You see rhodiola rosea in a wide array of supplements that promise a huge range of things. Since nootropics is a landscape that is changing fast, there’s a ton of information out there, a lot of it conflicting. Rhodiola rosea is known to be effective for both anti-stress and to combat fatigue, but how can the average user get the outcome he or she wants? By timing your dose of rhodiola rosea, you can achieve optimal results with minimal effort.
Rhodiola rosea (also called king’s crown, lignum rhodium, rose root, and Arctic root) is a perennial flowering plant grown in colder parts of the world. It often grows on seaside cliffs and up in the mountains, so it’s often found in the Alps, the British Isles, and the Pyrenees. According to some users and several studies, rhodiola rosea is purported to help combat fatigue and depression. It has also been used to prevent altitude sickness in some folk medicine traditions. If there is a rhodiola rosea plant growing nearby, some people even like to mix the leaves in their salads.
Some users say that rhodiola rosea can help manage fatigue, but others report that it can be effective in combating anxiety. With different outcomes possible, experiment with taking your rhodiola rosea at a variety of times to get the results you want.
There is some evidence that rhodiola rosea’s efficacy can decrease if you take it each day. Your body may build up a tolerance over time, so you’ll need to take more and more to get the same effect. The good news is that even amounts as low as 50 milligrams have been shown to improve your subjective well-being and endurance, so you don’t need much to get started. Unfortunately, anything over 600 milligrams can increase your platelet count, causing bruising or worse, so don’t overdo it. Take rhodiola rosea just when you need its effects rather than as part of a daily stack.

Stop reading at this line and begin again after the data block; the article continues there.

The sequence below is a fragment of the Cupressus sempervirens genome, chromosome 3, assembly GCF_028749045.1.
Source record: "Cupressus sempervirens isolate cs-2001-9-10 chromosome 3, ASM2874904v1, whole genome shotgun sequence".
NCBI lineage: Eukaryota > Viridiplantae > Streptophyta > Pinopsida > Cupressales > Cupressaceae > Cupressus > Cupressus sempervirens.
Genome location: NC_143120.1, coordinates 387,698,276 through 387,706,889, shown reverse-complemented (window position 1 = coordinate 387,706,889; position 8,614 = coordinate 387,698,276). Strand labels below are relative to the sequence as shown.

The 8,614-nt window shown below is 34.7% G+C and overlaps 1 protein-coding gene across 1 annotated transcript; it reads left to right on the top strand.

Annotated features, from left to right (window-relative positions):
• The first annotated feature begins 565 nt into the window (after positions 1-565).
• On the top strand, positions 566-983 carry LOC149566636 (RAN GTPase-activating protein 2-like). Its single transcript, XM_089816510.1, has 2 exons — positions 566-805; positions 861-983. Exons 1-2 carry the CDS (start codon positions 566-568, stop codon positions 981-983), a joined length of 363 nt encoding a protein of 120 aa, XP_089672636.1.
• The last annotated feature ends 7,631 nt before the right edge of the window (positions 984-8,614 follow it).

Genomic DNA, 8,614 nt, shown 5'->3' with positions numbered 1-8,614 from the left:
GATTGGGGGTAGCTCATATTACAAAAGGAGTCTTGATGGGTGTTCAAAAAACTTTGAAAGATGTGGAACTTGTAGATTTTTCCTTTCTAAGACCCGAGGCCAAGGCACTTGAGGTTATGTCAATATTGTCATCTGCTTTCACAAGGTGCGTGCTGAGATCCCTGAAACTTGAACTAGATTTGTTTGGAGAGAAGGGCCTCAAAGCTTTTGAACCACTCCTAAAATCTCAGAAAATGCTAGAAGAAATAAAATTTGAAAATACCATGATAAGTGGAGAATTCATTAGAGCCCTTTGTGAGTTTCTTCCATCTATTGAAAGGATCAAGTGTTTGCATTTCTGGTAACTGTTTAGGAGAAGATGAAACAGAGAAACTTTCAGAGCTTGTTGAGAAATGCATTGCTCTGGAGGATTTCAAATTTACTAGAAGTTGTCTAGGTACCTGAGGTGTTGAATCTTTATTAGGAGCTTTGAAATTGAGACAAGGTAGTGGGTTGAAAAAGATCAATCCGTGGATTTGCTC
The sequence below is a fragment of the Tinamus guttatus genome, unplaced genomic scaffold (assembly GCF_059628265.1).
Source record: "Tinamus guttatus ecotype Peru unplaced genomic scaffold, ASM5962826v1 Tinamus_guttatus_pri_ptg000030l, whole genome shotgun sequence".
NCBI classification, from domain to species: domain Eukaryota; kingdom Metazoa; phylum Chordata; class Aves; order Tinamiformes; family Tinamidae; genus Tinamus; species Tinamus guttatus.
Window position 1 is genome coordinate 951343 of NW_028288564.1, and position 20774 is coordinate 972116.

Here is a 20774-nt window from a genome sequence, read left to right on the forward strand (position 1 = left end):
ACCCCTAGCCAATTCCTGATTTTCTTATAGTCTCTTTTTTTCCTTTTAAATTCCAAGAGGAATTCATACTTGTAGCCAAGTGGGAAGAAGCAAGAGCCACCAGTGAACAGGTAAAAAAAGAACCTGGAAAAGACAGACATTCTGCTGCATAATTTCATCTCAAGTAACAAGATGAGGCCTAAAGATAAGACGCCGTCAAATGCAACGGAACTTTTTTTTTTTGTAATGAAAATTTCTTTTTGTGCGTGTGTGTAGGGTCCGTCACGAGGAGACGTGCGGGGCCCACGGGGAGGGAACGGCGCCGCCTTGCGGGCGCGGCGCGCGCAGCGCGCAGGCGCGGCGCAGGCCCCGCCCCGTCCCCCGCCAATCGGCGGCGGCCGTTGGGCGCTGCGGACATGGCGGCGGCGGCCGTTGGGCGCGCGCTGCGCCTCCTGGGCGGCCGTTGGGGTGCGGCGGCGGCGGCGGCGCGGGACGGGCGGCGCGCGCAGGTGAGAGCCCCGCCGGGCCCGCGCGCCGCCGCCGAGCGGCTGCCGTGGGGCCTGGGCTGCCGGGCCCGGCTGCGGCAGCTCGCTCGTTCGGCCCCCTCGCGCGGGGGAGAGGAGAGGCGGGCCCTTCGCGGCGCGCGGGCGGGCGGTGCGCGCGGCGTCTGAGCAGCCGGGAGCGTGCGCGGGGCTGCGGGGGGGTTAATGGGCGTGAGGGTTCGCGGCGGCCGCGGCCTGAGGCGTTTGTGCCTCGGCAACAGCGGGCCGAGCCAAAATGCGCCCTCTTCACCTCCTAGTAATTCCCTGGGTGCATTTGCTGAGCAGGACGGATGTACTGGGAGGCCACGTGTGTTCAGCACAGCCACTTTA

Rhodiola rosea stacks well with Eleutherococcus senticosus and Schisandra chinensis, both of which are adaptogens traditionally used to increase performance and cognition. When stacked together, each can work in concert to improve your mental and physical stamina. Rhodiola rosea has also been shown to have a mildly stimulating effect, like caffeine, so if decreasing physical and mental fatigue is the goal you have in mind, take it in the morning so it doesn’t impact your sleep.
Other users find that rhodiola rosea helps them manage their anxiety and makes them feel a little more mellow. If your body responds in this way, some research suggests that you should take your rhodiola rosea about an hour before a stressful event.
Some users find it effective to stack their rhodiola rosea with caffeine to enhance the effects of both. If that’s you, take your rhodiola rosea alongside your morning coffee or with a supplement that includes caffeine in the blend.
As with any nootropic, outcomes vary significantly, and the science is still catching up with the anecdotal evidence. Manage your expectations, and talk to your doctor before you add rhodiola rosea or any other supplement to your diet.
Rhodiola rosea extract is widely available; Solaray, for example, is a reputable company that makes a pill-form supplement many users like. You can also get rhodiola rosea in a variety of nootropic blends, like Neurofuse (a supplement our reviewers enjoyed) and the always popular Nootrobox RISE.
Have you tried rhodiola rosea? Did you feel less tired and sharper? What did you stack it with? Tell us in the comments.
Rhodiola Rosea Flowers by WildBoar, via Wikimedia Commons.
Rhodiola rosea. by Botanischer Garten TU Darmstat via Flickr.